S.K. Kacker Vs. All India Institute of Medical Sciences & Ors  INSC
1070 (4 September 1996)
K. Ramaswamy, K. Faizan Uddin (J)
O R D
S.N. Kacker, an eminent professor in Otorphinolarynology, was working as
professor and Head of the ENT Department in the respondent-AIIMS, an
advertisement had come to be made on June 29, 1990 for appointment to one post of
Director of the AIIMS on regular basis. Pursuant thereto, he had applied for
and was selected by the Committee for appointment as a Professor. He came to be
appointed by the Institute Body with the concurrence of the Government of
India. He assured the office on October 11, 1990 a for a period of five years; His tenure came to an end on October 15, 1995. We are not concerned with the
interlude of his tenure being not extended as an interim Director pending
regular selection. The question that emerges for consideration is: whether on
expiry of five years' tenure as Director, he would be entitled to go back as a
Professor and Head of the ENT Department till he attains his superannuation on July 31, 1998? When he filed writ petition in the
High Court seeking one of the above reliefs, the Division Bench of the High
Court in the impugned judgment made on July 19, 1996 in Writ Petition
No.3865/95 has rejected his claim holding that on appointment as Director, he
ceased to be a Professor and he could not revcrt to the ENT Department. Thus,
this appeal by special leave.
Jaitley, learned senior counsel appearing for the appellant has elaborately
argued the case. Shri D.D. Thakur, learned senior counsel and Ms. Mukta Gupta,
learned counsel for the respondents have resisted the contentions.
question arises: whether the appellant on ceasing to be a Director on and from October 15, 1995 could revert to and continue in the
post of Professor of the ENT Department till he attains the superannuation? The
main emphasis laid by Shri Jaitley is that the post of Director is not a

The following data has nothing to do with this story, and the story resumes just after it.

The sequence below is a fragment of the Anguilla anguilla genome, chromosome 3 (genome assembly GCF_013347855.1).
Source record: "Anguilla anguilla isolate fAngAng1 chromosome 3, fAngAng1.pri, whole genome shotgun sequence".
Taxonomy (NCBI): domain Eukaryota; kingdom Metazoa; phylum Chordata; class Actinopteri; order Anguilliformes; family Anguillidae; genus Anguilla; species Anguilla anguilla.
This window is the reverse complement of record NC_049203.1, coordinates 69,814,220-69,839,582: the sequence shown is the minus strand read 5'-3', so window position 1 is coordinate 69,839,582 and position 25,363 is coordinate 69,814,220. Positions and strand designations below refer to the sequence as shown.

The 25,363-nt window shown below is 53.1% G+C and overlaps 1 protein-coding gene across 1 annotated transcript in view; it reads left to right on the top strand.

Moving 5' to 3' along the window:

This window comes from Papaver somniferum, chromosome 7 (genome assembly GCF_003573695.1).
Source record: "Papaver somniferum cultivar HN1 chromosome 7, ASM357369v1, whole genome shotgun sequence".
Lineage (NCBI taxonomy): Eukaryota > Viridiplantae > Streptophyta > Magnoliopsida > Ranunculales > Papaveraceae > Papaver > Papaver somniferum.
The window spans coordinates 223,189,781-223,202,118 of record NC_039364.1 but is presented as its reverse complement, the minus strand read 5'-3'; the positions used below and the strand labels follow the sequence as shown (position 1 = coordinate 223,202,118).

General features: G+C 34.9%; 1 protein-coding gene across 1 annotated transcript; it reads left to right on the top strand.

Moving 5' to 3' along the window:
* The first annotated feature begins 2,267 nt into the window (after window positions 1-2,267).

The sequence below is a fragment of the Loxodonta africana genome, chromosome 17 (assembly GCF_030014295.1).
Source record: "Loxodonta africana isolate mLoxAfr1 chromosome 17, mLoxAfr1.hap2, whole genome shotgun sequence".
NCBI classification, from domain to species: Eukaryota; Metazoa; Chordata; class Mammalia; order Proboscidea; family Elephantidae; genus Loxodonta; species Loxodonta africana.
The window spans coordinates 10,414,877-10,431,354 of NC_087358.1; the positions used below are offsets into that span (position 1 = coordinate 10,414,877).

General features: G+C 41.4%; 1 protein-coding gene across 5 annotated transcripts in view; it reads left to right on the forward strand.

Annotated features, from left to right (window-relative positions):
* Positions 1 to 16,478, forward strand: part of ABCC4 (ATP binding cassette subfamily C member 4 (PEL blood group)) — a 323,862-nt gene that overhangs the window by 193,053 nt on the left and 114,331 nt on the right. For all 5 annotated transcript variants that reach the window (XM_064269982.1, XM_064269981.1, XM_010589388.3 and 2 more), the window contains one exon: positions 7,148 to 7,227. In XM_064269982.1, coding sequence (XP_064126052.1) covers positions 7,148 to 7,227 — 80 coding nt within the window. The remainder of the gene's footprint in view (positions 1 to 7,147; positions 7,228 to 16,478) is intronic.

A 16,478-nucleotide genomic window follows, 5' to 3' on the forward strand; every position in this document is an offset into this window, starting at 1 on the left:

permanent post. As per Regulation 22 of the Regulations of the AIIMS, there are
only two categories of posts, namely, permanent post and temporary post; the
tenure post is neither a permanent post nor a temporary post and that,
therefore, on completion of his tenure as Director, he is entitled to revert to
the post of Professor as Head of the Department in the ENT Department. In his
absence, one Dr. R. Ghosh was appointed as Professor and Head of the Department
while the appellant retained his post as a Professor as disclosed from the
Resolution passed by the Governing Body and approved by the Institute Body. The
appellant, therefore, had not ceased to be a Professor. In that behalf, he laid
great emphasis on Regulation 30A of the Reculations which envisages putting an
end to the tenure post either by the Institute Body by giving notice of three
months or pay in lieu thereof or on the incumbent's himself ceasing to be a
Director voluntarily giving three months' notice. It would, therefore, indicate
that the post of Director is not a permanent post. Thereby, the appellant had
not lost his lien in the post as a professor and Head of the ENT Perartment.
on the other hand, contended that even assuming that the appellant was
permitted to continue as a Professor and Head of the ENT Department, it is only
on account of the mutuality of the functioning of the two posts without there
being incompatibility in the discharge of duties, that he was permitted to
continue as Professor, but his primary appointment was to the post of Director